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With the proposal to fold Catamount Health into Vermont Health Access Plan, rates paid to hospitals will be cut to the Medicaid rate, 55%, rather than the 110% rate that is currently set. By cutting these rates in half, the costs of care in hospitals will not be covered. Such a cost shift will result in higher rates for the privately insured. In addition to higher rates, the provider tax will increase and private insurers certainly will not be paying the increase in provider tax out of their profit margins. Neither providers nor insurers will pay for added taxes or reduced reimbursements. This will result in higher premiums and taxes placed on employers and their workers.
Dr Hsiao’s report proposes that those making between $19,000 and $120,000 will be subject to a 15.5% tax – 11% paid by the employer and 4.5% paid by the employee. An article by Cairn Cross on Vermont Tiger on February 7th clearly laid out how lower wage jobs will become a better deal for Vermonters. Today, the value of health care in Vermont is between $5,000 and $8,000. Therefore, employees with high income salaries will be paying more for health care than what it’s worth, with employers paying a majority. Companies with high income wages will no longer see the value in keeping high income jobs in Vermont when they can move those jobs out of state and reduce the cost of health insurance. In addition, those lower income wages will require subsidized health insurance, which in turn is placed on the shoulders of the already hard working entrepreneurs in Vermont.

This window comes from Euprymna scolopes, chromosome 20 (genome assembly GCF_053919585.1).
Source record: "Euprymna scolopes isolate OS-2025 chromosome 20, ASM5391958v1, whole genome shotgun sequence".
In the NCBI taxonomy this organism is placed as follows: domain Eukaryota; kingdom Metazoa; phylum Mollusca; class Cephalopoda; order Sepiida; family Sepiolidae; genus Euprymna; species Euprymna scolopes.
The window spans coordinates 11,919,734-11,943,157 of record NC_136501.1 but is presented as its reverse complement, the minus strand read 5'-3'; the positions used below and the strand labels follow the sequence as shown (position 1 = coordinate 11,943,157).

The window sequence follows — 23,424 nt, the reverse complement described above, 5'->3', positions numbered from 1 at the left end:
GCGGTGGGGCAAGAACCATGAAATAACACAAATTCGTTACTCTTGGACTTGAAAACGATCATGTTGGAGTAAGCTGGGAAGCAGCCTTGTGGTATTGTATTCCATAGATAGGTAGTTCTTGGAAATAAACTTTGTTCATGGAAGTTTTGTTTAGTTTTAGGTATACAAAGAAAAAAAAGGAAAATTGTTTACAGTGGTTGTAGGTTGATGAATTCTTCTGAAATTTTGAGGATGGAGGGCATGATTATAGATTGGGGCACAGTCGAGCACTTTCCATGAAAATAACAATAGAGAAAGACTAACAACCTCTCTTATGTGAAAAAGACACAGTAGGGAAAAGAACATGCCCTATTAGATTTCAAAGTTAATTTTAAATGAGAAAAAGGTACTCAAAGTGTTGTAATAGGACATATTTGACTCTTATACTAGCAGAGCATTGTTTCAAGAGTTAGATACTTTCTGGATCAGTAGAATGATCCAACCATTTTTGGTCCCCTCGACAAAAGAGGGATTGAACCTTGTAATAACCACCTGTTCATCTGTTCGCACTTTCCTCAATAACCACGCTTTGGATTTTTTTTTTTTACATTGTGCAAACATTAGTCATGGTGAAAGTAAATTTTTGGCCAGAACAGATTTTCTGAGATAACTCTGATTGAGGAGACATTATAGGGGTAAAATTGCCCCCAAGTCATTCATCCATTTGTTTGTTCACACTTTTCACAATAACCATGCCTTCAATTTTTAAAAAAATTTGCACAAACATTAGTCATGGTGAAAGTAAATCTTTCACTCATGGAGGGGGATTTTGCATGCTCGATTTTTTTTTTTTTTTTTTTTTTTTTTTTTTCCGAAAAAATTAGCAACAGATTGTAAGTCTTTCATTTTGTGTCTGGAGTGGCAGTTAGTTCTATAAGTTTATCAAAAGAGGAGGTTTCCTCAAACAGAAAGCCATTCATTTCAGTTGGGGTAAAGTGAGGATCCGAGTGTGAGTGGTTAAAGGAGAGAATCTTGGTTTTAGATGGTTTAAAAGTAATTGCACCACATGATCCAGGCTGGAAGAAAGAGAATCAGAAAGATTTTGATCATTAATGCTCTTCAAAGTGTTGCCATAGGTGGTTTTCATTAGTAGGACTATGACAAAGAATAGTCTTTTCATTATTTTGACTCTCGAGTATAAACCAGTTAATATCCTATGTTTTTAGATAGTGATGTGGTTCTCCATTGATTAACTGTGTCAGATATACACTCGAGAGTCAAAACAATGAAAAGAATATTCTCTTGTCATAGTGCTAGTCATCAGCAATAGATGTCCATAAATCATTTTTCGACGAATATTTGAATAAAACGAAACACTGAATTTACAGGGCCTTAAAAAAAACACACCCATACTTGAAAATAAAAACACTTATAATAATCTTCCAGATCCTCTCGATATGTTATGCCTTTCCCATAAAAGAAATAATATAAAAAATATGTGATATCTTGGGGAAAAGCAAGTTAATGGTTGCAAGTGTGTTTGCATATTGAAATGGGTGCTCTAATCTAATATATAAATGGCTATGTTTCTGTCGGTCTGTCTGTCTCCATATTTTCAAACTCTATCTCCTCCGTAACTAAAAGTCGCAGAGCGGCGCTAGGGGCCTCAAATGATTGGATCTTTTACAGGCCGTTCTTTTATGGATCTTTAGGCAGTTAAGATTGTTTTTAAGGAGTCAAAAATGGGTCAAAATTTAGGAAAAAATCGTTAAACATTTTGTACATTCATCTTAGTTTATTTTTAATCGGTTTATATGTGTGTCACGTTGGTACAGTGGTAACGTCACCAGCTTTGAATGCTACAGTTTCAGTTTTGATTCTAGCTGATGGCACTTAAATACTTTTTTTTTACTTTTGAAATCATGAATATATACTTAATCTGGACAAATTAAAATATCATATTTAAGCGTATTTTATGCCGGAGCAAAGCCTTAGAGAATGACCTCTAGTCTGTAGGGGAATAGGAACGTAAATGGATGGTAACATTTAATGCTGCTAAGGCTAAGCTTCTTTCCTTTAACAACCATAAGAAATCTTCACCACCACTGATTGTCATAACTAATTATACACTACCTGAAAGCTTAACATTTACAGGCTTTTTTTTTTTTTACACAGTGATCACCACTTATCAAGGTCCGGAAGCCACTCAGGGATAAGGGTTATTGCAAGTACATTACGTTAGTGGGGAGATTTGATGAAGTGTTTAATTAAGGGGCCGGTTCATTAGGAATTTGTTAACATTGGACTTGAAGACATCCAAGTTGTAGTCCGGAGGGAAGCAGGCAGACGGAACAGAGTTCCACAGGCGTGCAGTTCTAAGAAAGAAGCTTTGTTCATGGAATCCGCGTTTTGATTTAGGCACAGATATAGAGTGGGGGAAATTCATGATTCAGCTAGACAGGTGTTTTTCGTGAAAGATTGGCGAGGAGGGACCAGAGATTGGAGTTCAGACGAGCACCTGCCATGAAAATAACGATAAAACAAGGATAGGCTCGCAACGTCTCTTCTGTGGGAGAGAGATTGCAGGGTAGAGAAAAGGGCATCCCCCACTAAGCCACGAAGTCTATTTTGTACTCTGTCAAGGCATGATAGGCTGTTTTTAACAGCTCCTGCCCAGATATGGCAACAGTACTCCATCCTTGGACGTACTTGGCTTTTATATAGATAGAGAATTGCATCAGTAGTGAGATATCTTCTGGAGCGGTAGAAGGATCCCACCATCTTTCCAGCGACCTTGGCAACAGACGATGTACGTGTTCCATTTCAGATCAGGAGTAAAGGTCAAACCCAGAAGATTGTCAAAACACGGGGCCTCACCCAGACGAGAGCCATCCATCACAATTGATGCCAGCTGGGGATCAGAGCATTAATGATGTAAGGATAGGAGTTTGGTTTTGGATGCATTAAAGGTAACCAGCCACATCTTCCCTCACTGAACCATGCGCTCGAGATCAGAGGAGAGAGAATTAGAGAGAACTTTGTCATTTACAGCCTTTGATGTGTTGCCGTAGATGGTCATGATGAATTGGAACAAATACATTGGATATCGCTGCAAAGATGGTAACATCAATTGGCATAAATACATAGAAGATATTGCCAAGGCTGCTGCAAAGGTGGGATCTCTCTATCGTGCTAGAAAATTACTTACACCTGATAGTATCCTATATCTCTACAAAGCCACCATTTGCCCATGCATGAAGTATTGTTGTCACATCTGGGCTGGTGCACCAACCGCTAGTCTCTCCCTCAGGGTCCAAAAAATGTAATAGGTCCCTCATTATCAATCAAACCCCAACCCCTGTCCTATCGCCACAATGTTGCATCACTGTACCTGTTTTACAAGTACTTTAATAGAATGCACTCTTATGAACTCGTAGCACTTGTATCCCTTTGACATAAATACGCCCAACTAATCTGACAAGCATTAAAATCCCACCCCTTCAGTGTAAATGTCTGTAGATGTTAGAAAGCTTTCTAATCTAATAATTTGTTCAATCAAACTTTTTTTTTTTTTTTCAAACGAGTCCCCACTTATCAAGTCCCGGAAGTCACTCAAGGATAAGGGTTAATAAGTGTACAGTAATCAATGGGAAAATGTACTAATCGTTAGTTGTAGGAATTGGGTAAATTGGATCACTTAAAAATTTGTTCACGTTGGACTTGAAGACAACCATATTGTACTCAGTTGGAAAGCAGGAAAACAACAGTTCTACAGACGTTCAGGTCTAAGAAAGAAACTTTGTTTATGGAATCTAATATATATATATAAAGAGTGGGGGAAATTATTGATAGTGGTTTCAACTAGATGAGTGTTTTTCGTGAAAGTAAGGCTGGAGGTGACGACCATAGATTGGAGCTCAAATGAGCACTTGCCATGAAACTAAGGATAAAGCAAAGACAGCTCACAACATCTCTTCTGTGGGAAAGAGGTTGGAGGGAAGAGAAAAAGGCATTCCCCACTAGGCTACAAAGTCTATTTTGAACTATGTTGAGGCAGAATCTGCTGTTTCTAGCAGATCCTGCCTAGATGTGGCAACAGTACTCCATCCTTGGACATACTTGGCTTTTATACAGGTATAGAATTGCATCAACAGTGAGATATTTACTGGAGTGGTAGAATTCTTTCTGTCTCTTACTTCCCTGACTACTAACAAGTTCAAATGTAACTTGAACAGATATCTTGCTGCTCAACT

NFIB/VT understands that the cost of health insurance has been the number one problem facing small businesses for more than 20 years. The status quo simply doesn't work anymore, so we're pushing for reforms that lower cost, increase choice and provide real competition for private insurance. This can be done by focusing on reforms tailored to small businesses:
o Improve affordability by eliminating wasteful spending in the system (cost containment)
o Enact insurance market reforms that spur greater competition
o Create an easier way to shop for and purchase health insurance
o Provide equity in tax treatment regardless of how insurance is purchased
In Vermont, NFIB/VT has opposed the addition of mandates to health insurance benefits. Without an honest discussion about reigning in health care costs the addition of mandated benefits will only further increase the cost of health insurance.
NFIB/VT defeated an amendment that would have allowed AARP to play a significant role in defining health care reform for small business in Vermont.
NFIB/VT opposed further expansion and the “employer assessment” (tax on employers) to the Catamount Health Plan (CHP), as it is not a financially sustainable program; this program costs taxpayers more and more each year because the health care benefit package is so rich; it is a better plan than most any individual or business can purchase for on their own.
Further information on health care reform in VT can be found here:
February 7, 2011